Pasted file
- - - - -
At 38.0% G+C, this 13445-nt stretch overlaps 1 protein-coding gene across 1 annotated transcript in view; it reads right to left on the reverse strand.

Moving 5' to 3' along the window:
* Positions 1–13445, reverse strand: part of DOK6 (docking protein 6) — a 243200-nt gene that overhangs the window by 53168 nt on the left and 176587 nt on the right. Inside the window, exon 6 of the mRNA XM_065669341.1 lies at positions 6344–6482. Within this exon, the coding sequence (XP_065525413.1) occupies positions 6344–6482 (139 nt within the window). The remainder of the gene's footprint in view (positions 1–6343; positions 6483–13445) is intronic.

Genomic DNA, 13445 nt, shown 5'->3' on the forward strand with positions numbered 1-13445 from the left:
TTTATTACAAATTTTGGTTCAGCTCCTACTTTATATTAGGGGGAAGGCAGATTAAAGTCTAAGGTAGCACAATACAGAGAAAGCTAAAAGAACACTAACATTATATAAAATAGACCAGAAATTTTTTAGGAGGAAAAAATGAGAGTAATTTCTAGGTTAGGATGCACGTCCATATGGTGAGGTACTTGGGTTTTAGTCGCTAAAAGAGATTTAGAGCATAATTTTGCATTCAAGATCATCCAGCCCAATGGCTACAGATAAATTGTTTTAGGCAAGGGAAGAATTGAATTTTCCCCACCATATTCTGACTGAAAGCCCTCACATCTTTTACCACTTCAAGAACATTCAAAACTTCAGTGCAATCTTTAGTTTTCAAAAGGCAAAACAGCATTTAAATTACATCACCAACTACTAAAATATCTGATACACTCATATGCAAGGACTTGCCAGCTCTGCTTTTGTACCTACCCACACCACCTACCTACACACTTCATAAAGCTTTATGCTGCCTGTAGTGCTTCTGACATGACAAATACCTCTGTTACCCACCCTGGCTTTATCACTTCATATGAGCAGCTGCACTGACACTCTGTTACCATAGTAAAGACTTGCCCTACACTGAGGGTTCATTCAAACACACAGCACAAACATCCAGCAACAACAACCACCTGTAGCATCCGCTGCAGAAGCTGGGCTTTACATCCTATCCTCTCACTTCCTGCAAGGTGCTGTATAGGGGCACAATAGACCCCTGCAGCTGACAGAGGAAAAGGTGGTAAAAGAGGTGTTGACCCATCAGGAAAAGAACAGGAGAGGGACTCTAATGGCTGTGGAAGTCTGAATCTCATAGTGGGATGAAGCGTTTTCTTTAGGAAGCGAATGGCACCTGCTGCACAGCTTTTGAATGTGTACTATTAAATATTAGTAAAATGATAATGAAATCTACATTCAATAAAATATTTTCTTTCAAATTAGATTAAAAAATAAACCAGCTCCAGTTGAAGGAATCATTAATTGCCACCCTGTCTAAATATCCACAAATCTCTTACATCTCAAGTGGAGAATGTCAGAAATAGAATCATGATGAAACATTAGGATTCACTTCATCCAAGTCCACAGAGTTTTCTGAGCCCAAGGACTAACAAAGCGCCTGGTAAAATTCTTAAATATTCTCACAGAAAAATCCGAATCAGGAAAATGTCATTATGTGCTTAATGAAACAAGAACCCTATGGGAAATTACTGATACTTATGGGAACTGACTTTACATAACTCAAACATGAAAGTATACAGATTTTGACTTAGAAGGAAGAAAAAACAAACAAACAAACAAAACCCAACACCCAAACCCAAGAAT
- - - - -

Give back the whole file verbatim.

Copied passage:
At 38.0% G+C, this 13445-nt stretch overlaps 1 protein-coding gene across 1 annotated transcript in view; it reads right to left on the reverse strand.

Moving 5' to 3' along the window:
* Positions 1–13445, reverse strand: part of DOK6 (docking protein 6) — a 243200-nt gene that overhangs the window by 53168 nt on the left and 176587 nt on the right. Inside the window, exon 6 of the mRNA XM_065669341.1 lies at positions 6344–6482. Within this exon, the coding sequence (XP_065525413.1) occupies positions 6344–6482 (139 nt within the window). The remainder of the gene's footprint in view (positions 1–6343; positions 6483–13445) is intronic.

Genomic DNA, 13445 nt, shown 5'->3' on the forward strand with positions numbered 1-13445 from the left:
TTTATTACAAATTTTGGTTCAGCTCCTACTTTATATTAGGGGGAAGGCAGATTAAAGTCTAAGGTAGCACAATACAGAGAAAGCTAAAAGAACACTAACATTATATAAAATAGACCAGAAATTTTTTAGGAGGAAAAAATGAGAGTAATTTCTAGGTTAGGATGCACGTCCATATGGTGAGGTACTTGGGTTTTAGTCGCTAAAAGAGATTTAGAGCATAATTTTGCATTCAAGATCATCCAGCCCAATGGCTACAGATAAATTGTTTTAGGCAAGGGAAGAATTGAATTTTCCCCACCATATTCTGACTGAAAGCCCTCACATCTTTTACCACTTCAAGAACATTCAAAACTTCAGTGCAATCTTTAGTTTTCAAAAGGCAAAACAGCATTTAAATTACATCACCAACTACTAAAATATCTGATACACTCATATGCAAGGACTTGCCAGCTCTGCTTTTGTACCTACCCACACCACCTACCTACACACTTCATAAAGCTTTATGCTGCCTGTAGTGCTTCTGACATGACAAATACCTCTGTTACCCACCCTGGCTTTATCACTTCATATGAGCAGCTGCACTGACACTCTGTTACCATAGTAAAGACTTGCCCTACACTGAGGGTTCATTCAAACACACAGCACAAACATCCAGCAACAACAACCACCTGTAGCATCCGCTGCAGAAGCTGGGCTTTACATCCTATCCTCTCACTTCCTGCAAGGTGCTGTATAGGGGCACAATAGACCCCTGCAGCTGACAGAGGAAAAGGTGGTAAAAGAGGTGTTGACCCATCAGGAAAAGAACAGGAGAGGGACTCTAATGGCTGTGGAAGTCTGAATCTCATAGTGGGATGAAGCGTTTTCTTTAGGAAGCGAATGGCACCTGCTGCACAGCTTTTGAATGTGTACTATTAAATATTAGTAAAATGATAATGAAATCTACATTCAATAAAATATTTTCTTTCAAATTAGATTAAAAAATAAACCAGCTCCAGTTGAAGGAATCATTAATTGCCACCCTGTCTAAATATCCACAAATCTCTTACATCTCAAGTGGAGAATGTCAGAAATAGAATCATGATGAAACATTAGGATTCACTTCATCCAAGTCCACAGAGTTTTCTGAGCCCAAGGACTAACAAAGCGCCTGGTAAAATTCTTAAATATTCTCACAGAAAAATCCGAATCAGGAAAATGTCATTATGTGCTTAATGAAACAAGAACCCTATGGGAAATTACTGATACTTATGGGAACTGACTTTACATAACTCAAACATGAAAGTATACAGATTTTGACTTAGAAGGAAGAAAAAACAAACAAACAAACAAAACCCAACACCCAAACCCAAGAAT